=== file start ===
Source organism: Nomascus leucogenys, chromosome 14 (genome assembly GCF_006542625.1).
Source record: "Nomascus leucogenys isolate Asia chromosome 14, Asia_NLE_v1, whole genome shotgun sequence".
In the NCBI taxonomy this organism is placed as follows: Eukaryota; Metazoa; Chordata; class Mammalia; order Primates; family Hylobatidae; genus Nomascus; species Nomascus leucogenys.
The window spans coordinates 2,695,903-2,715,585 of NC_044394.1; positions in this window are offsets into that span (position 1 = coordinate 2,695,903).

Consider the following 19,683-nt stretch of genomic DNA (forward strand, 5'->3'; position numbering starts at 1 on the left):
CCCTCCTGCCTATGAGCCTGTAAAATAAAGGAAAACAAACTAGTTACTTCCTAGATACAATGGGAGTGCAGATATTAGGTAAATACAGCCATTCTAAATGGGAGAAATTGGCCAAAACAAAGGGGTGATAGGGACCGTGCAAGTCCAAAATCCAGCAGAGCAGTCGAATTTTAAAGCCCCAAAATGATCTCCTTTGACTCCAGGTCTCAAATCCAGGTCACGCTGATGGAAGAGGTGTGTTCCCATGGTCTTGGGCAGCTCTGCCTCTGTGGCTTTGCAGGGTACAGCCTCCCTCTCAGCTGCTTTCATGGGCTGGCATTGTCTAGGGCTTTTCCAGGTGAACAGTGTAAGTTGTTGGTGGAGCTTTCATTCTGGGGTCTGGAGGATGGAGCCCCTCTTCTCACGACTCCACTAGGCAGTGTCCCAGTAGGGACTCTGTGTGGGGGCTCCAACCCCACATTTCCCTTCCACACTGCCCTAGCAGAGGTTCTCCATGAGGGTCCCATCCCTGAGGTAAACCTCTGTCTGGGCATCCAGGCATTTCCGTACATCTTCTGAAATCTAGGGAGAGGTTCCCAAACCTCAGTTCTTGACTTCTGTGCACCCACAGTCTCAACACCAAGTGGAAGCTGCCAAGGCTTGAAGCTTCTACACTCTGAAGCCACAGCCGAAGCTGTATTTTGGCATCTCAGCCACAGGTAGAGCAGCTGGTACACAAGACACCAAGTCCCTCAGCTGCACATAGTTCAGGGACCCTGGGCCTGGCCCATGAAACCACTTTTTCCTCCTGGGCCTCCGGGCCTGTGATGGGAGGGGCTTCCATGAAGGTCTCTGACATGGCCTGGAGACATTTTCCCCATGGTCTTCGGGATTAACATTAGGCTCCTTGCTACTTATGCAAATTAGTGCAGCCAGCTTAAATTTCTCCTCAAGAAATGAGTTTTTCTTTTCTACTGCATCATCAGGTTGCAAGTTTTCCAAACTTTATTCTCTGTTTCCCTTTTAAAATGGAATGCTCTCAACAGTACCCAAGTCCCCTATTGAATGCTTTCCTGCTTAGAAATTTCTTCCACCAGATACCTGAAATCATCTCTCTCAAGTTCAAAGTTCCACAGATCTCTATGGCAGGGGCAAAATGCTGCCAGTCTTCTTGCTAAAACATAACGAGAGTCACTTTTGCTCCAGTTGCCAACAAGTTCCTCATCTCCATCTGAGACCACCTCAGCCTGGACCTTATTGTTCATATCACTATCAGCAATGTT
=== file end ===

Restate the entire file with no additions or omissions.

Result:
Source organism: Nomascus leucogenys, chromosome 14 (genome assembly GCF_006542625.1).
Source record: "Nomascus leucogenys isolate Asia chromosome 14, Asia_NLE_v1, whole genome shotgun sequence".
In the NCBI taxonomy this organism is placed as follows: Eukaryota; Metazoa; Chordata; class Mammalia; order Primates; family Hylobatidae; genus Nomascus; species Nomascus leucogenys.
The window spans coordinates 2,695,903-2,715,585 of NC_044394.1; positions in this window are offsets into that span (position 1 = coordinate 2,695,903).

Consider the following 19,683-nt stretch of genomic DNA (forward strand, 5'->3'; position numbering starts at 1 on the left):
CCCTCCTGCCTATGAGCCTGTAAAATAAAGGAAAACAAACTAGTTACTTCCTAGATACAATGGGAGTGCAGATATTAGGTAAATACAGCCATTCTAAATGGGAGAAATTGGCCAAAACAAAGGGGTGATAGGGACCGTGCAAGTCCAAAATCCAGCAGAGCAGTCGAATTTTAAAGCCCCAAAATGATCTCCTTTGACTCCAGGTCTCAAATCCAGGTCACGCTGATGGAAGAGGTGTGTTCCCATGGTCTTGGGCAGCTCTGCCTCTGTGGCTTTGCAGGGTACAGCCTCCCTCTCAGCTGCTTTCATGGGCTGGCATTGTCTAGGGCTTTTCCAGGTGAACAGTGTAAGTTGTTGGTGGAGCTTTCATTCTGGGGTCTGGAGGATGGAGCCCCTCTTCTCACGACTCCACTAGGCAGTGTCCCAGTAGGGACTCTGTGTGGGGGCTCCAACCCCACATTTCCCTTCCACACTGCCCTAGCAGAGGTTCTCCATGAGGGTCCCATCCCTGAGGTAAACCTCTGTCTGGGCATCCAGGCATTTCCGTACATCTTCTGAAATCTAGGGAGAGGTTCCCAAACCTCAGTTCTTGACTTCTGTGCACCCACAGTCTCAACACCAAGTGGAAGCTGCCAAGGCTTGAAGCTTCTACACTCTGAAGCCACAGCCGAAGCTGTATTTTGGCATCTCAGCCACAGGTAGAGCAGCTGGTACACAAGACACCAAGTCCCTCAGCTGCACATAGTTCAGGGACCCTGGGCCTGGCCCATGAAACCACTTTTTCCTCCTGGGCCTCCGGGCCTGTGATGGGAGGGGCTTCCATGAAGGTCTCTGACATGGCCTGGAGACATTTTCCCCATGGTCTTCGGGATTAACATTAGGCTCCTTGCTACTTATGCAAATTAGTGCAGCCAGCTTAAATTTCTCCTCAAGAAATGAGTTTTTCTTTTCTACTGCATCATCAGGTTGCAAGTTTTCCAAACTTTATTCTCTGTTTCCCTTTTAAAATGGAATGCTCTCAACAGTACCCAAGTCCCCTATTGAATGCTTTCCTGCTTAGAAATTTCTTCCACCAGATACCTGAAATCATCTCTCTCAAGTTCAAAGTTCCACAGATCTCTATGGCAGGGGCAAAATGCTGCCAGTCTTCTTGCTAAAACATAACGAGAGTCACTTTTGCTCCAGTTGCCAACAAGTTCCTCATCTCCATCTGAGACCACCTCAGCCTGGACCTTATTGTTCATATCACTATCAGCAATGTT